There is a private ritual I have, sacred and (until now) unspoken, that helps me connect with ancient archaeological sites such as Xunantunich, Belize.
First, I consider the nature of time and human evolution. Last week a story was published in Science about the discovery of a fossilized mandible of an early human that lived around 2.8 million years ago in the Afar region of Ethiopia. Think about that: 2.8 MILLION YEARS! In that context, the 1300 years that have passed since the Mayans constructed the city of Xunantunich is merely the blink of an eye.
Secondly, if we’re with a guide or tour group, I use photography as an excuse to distance myself, tuning out everything around me. I envision the city as it was 1200 years ago, bustling with activity as the Belize Valley region’s top Maya civic ceremonial center.
Lastly, I imagine the reverence residents must have felt as they gazed up at “El Castillo” (the second tallest structure in Belize, at 130 feet). I ignore the world of computers, cars and cell phones, and explore Xunantunich through the eyes of someone from the Late and Terminal Classic eras. I try to see the city, not just as ancient archaeological relics from some distant past, but as a tangible tie to our current concept of “civilization.”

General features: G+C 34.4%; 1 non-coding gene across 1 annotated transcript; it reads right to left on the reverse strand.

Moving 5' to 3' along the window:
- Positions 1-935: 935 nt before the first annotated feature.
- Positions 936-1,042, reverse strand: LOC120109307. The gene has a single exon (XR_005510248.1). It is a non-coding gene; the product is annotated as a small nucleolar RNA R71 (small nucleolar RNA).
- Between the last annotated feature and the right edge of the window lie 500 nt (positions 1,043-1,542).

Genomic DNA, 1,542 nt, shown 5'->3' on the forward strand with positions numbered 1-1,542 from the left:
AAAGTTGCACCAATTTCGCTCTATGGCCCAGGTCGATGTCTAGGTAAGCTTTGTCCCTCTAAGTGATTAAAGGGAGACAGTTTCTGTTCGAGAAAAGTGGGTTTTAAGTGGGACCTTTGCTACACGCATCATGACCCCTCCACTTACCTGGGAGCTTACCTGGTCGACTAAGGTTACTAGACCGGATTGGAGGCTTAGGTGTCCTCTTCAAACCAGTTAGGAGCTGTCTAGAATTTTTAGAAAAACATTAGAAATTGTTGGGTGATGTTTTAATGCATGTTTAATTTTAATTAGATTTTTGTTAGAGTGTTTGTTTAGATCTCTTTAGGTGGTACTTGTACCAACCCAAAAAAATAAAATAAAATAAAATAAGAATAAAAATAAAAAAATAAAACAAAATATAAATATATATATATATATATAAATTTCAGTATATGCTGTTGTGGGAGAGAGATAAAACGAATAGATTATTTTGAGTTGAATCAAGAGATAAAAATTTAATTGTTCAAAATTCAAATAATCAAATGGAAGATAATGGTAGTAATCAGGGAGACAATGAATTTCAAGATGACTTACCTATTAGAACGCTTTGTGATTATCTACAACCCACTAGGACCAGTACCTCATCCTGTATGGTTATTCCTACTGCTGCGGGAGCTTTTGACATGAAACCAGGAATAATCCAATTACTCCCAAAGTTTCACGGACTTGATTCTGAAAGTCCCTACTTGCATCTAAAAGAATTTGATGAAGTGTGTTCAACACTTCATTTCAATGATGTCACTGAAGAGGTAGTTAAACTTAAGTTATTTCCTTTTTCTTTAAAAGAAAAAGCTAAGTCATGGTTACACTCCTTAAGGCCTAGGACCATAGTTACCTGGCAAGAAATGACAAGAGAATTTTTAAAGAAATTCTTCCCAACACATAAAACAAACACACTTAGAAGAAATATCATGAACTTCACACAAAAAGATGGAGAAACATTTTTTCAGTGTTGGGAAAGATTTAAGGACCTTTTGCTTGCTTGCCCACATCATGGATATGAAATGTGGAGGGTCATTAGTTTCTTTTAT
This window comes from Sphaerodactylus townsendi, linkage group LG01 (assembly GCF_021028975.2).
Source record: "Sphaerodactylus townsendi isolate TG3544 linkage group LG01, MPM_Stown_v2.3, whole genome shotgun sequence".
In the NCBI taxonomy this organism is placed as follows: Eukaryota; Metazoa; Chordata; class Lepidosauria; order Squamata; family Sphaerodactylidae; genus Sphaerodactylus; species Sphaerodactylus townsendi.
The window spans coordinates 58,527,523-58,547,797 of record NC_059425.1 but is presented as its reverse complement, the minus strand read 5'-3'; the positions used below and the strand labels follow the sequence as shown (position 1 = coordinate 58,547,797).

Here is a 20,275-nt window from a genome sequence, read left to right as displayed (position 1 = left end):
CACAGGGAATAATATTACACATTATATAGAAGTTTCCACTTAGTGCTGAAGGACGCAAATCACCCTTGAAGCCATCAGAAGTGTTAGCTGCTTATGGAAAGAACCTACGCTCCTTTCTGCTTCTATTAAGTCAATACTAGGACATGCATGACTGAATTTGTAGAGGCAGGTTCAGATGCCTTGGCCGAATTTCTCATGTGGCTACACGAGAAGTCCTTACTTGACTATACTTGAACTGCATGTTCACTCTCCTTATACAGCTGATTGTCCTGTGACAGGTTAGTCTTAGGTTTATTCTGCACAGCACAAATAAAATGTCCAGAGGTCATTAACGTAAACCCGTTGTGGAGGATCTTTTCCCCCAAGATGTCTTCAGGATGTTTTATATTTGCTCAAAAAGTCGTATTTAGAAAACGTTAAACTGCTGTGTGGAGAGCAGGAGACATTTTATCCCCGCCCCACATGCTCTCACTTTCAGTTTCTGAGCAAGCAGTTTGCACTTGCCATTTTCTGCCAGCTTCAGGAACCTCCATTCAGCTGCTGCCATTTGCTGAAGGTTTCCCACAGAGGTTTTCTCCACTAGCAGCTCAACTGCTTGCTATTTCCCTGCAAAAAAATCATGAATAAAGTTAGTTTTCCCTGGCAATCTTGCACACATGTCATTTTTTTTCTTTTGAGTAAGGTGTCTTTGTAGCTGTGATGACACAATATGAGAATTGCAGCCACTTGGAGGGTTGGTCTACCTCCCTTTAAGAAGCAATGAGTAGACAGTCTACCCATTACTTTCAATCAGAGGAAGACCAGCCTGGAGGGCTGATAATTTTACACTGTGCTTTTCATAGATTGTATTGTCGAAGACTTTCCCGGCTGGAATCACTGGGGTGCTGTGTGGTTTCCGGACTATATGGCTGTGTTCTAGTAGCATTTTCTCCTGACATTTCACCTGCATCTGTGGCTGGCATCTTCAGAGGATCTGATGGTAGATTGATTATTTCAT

Xunantunich is located on top of a ridge above the Mopan River, about 80 miles west of Belize City in the Cayo District. You have to take a short ride (50-60 feet) on a hand-cranked ferry across the river to get to the site, which is located just one kilometer east of the Guatemalan border.
There’s evidence to suggest the city was settled as early as the ceramic phase of the Preclassic period (around 1000 BC-400 AD). But it wasn’t until Xunantunich established a political connection with the nearby city of Naranjo sometime between 670 and 750 AD that it really began to grow.
Archaeologists believe that construction of the main buildings began around 800 AD, just as Naranjo and other Mayan civilizations were beginning to crumble. Some suggest that Xunantunich’s hilltop location gave it a strategic advantage, making it much easier to defend.
The core city– which includes six plazas, more than two dozens palaces and temples, ball courts and hundreds of mounds yet to be unearthed– is around one square mile and made from limestone rock raised from the ridge upon which it sits. But it’s surrounded by verdant, fertile farmland that once contained numerous villages divided into family groups, all of which were economically self-sufficient because the city’s residents relied on them for food.
A satellite city for the Mayan empire, Xunantunich remained unknown to the modern world until Irish surgeon/amateur archaeologist Thomas Gann became Cayo district commissioner for what was then known as British Honduras in the mid-1890s. Gann and his successor, Sir J. Eric S. Thompson, were the first to document detailed descriptions of the ruins and establish the region’s ceramic chronology, co-publishing The History of the Maya from the Earliest Times to the Present Day in 1931.